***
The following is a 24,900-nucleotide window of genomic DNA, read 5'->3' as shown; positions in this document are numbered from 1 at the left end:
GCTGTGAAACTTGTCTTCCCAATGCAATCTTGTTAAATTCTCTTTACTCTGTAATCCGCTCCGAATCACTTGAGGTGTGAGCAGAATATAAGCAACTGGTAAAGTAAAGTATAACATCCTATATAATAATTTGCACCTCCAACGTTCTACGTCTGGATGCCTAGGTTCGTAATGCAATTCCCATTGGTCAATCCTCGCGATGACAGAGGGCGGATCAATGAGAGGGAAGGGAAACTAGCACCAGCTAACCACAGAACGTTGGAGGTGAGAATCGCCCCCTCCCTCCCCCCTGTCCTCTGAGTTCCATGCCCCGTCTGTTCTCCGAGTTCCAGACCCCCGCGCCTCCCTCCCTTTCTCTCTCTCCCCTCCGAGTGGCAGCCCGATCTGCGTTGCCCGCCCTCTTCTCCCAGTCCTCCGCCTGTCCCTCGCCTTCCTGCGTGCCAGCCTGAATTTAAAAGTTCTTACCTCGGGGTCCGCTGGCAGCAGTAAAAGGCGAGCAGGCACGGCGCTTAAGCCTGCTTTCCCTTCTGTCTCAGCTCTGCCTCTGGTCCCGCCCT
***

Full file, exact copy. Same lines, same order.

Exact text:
The following is a 24,900-nucleotide window of genomic DNA, read 5'->3' as shown; positions in this document are numbered from 1 at the left end:
GCTGTGAAACTTGTCTTCCCAATGCAATCTTGTTAAATTCTCTTTACTCTGTAATCCGCTCCGAATCACTTGAGGTGTGAGCAGAATATAAGCAACTGGTAAAGTAAAGTATAACATCCTATATAATAATTTGCACCTCCAACGTTCTACGTCTGGATGCCTAGGTTCGTAATGCAATTCCCATTGGTCAATCCTCGCGATGACAGAGGGCGGATCAATGAGAGGGAAGGGAAACTAGCACCAGCTAACCACAGAACGTTGGAGGTGAGAATCGCCCCCTCCCTCCCCCCTGTCCTCTGAGTTCCATGCCCCGTCTGTTCTCCGAGTTCCAGACCCCCGCGCCTCCCTCCCTTTCTCTCTCTCCCCTCCGAGTGGCAGCCCGATCTGCGTTGCCCGCCCTCTTCTCCCAGTCCTCCGCCTGTCCCTCGCCTTCCTGCGTGCCAGCCTGAATTTAAAAGTTCTTACCTCGGGGTCCGCTGGCAGCAGTAAAAGGCGAGCAGGCACGGCGCTTAAGCCTGCTTTCCCTTCTGTCTCAGCTCTGCCTCTGGTCCCGCCCT